It was requested that the alternative motion moved by the Bishop of Nova Scotia and seconded by the Archbishop of Qu'Appelle, at the meeting of the House of Bishops in Niagara Falls, January 22-23, 1971, be tested by the Synod. The Bishop of Nova Scotia indicated that he did not wish to move the alternative motion and therefore it was introduced by the Reverend D. Crawley and seconded by the Reverend B. Barrett.
Moved by: Reverend D. Crawley
Seconded by: The Reverend B. Barrett
"That this General Synod:
1. Receive with appreciation the report of the Task Force on Christian Initiation, recognizing the evident desire in the Church for leadership and direction regarding Christian Initiation.
2. Request the Task Force to continue its studies and report to the next General Synod, giving due consideration to (a) Practical details which would be involved in the implementation of the considerable changes recommended.
- (a) Study of additional possibilities with attention to the present practice in other parts of the Anglican Communion, and in other Churches.
- (b) Possible effect on our Church of so considerable a change from our present established practice.
Request individual bishops before authorizing in any diocese experimental practice in Christian Initiation along the lines recommended by the Task Force, to give due consideration to the possible divisive effect in our Canadian Church of too wide a variety of practice, recognizing that the theology of Church membership is involved".
After some discussion, the mover and seconder agreed to delay the motion, give it further study, and re-introduce it.
Be it resolved that this General Synod urges the General Commission to reflect in the initiation rites proposals the essential unity of those rites. CARRIED IN BOTH HOUSES
[Recorded as No. 77 in Acts of Synod, p. 69. List of Acts includes actions which are NOT resolutions/acts.]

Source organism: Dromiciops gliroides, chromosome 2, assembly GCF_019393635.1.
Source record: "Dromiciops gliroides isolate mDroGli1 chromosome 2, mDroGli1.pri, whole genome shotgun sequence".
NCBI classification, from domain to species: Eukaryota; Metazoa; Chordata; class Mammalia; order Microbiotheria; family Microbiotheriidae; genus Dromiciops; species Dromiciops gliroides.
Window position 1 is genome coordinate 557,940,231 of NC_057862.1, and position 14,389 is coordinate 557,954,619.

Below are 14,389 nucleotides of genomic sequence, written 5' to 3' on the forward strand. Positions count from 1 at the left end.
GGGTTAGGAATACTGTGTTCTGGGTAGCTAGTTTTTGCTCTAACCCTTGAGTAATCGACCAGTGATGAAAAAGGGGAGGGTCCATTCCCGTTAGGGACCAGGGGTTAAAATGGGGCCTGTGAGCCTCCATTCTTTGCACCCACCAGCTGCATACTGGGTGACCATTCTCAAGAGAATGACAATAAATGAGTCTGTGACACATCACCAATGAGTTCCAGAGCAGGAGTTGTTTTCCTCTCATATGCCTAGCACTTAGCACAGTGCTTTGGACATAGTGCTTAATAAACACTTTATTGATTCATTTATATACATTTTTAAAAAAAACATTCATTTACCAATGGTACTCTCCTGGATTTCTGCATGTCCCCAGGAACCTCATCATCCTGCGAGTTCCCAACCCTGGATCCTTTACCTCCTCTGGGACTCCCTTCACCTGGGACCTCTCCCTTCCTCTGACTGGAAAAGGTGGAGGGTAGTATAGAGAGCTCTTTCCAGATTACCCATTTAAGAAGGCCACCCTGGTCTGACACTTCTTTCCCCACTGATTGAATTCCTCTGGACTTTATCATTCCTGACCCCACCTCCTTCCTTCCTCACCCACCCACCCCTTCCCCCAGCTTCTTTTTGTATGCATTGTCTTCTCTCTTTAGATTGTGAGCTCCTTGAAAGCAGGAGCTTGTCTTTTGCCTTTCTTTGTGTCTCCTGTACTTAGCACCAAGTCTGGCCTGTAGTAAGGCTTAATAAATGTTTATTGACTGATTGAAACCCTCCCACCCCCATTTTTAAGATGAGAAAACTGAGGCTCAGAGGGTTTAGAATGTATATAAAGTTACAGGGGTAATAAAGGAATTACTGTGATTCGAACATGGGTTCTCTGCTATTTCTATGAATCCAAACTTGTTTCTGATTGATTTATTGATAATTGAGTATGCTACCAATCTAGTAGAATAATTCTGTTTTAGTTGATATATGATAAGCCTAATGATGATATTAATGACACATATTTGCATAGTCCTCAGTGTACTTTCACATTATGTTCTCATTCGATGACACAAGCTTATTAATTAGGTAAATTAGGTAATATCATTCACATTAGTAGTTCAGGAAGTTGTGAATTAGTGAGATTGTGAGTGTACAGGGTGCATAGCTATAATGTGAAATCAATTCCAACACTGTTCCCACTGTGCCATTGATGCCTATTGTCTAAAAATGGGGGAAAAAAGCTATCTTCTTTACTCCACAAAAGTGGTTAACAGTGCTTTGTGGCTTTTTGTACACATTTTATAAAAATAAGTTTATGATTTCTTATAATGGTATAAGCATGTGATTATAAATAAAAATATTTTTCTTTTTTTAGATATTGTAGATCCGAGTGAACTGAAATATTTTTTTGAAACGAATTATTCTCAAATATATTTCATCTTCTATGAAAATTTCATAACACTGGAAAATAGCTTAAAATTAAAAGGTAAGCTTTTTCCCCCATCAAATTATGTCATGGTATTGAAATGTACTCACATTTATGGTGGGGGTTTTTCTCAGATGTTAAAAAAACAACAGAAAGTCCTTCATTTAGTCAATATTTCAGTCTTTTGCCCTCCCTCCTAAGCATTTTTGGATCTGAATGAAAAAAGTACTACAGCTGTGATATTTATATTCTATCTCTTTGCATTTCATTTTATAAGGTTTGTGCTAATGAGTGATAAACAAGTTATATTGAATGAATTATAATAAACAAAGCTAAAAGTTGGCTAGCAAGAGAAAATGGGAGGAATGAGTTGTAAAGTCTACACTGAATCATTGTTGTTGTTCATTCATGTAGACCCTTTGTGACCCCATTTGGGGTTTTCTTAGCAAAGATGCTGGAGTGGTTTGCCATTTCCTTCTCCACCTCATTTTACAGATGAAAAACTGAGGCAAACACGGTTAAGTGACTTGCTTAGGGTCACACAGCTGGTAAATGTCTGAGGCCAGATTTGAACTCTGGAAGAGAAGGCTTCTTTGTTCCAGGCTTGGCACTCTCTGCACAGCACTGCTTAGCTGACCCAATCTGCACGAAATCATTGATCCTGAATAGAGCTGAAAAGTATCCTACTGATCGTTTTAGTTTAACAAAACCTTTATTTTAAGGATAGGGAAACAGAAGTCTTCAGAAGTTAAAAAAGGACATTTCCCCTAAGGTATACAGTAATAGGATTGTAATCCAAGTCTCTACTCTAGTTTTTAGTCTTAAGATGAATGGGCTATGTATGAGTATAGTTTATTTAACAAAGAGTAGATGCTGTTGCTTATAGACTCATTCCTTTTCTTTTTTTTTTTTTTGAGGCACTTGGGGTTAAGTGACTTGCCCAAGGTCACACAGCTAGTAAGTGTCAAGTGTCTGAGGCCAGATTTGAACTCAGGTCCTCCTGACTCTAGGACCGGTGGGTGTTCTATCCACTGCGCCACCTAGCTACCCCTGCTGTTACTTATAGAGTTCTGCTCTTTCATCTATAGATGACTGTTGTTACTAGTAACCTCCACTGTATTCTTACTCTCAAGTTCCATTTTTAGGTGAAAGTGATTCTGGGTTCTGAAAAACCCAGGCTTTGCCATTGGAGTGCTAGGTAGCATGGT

"That the following recommendations be referred to the Program Committee: that Membership, what it means and how we become part of the Church, be a topic for parish study in Lent 1976, with a study program developed in a packet (like the '10 Days for World Development' packet) including a study guide - not just a published book."
A memorial from the Diocese of Niagara was presented by Rev. Dr. R.C. Blagrave:
To the Bishops, Clergy and Laity of the Church of England in Canada in General Synod assembled.
From the Incorporated Synod of the Diocese of Niagara.
Whereas there are many people in Canada claiming Membership in the Church of England who never assume any duties toward the Church and who rarely, if ever, attend her worship and are accordingly unknown to the Christian fellowship.
And Whereas as a consequence there is a wider discrepancy between the decennial census returns and the statistical returns made by the Parishes to the triennial meetings of General Synod.
And Whereas there are also many people known to the Church through her Clergy and some even enrolled on Parish lists who likewise recognize no obligation whatever to maintain the Christian cause or to unite with fellow Christians in the Church's worship.
And Whereas it is believed by many that it would give heightened value to actual Membership in the Church if some practical witness were required by the Church on the part of those claiming her Membership, and that failing such witness if some method of classification or description were adopted by the Church to distinguish such indifferent persons from those who are witnessing Members.
And Whereas it is also believed by many that such a classification or distinction would be recognized as fair and just by those who do not discharge any duty toward the Church (such as they observe to obtain in other societies).
Therefore be it resolved that the Diocese of Niagara petition the General Synod requesting that the General Synod take under advisement the whole question of the right to Membership within the Church of England in Canada with a view to defining in a practical way what obligations (if any) are really required of those who call themselves Church of England.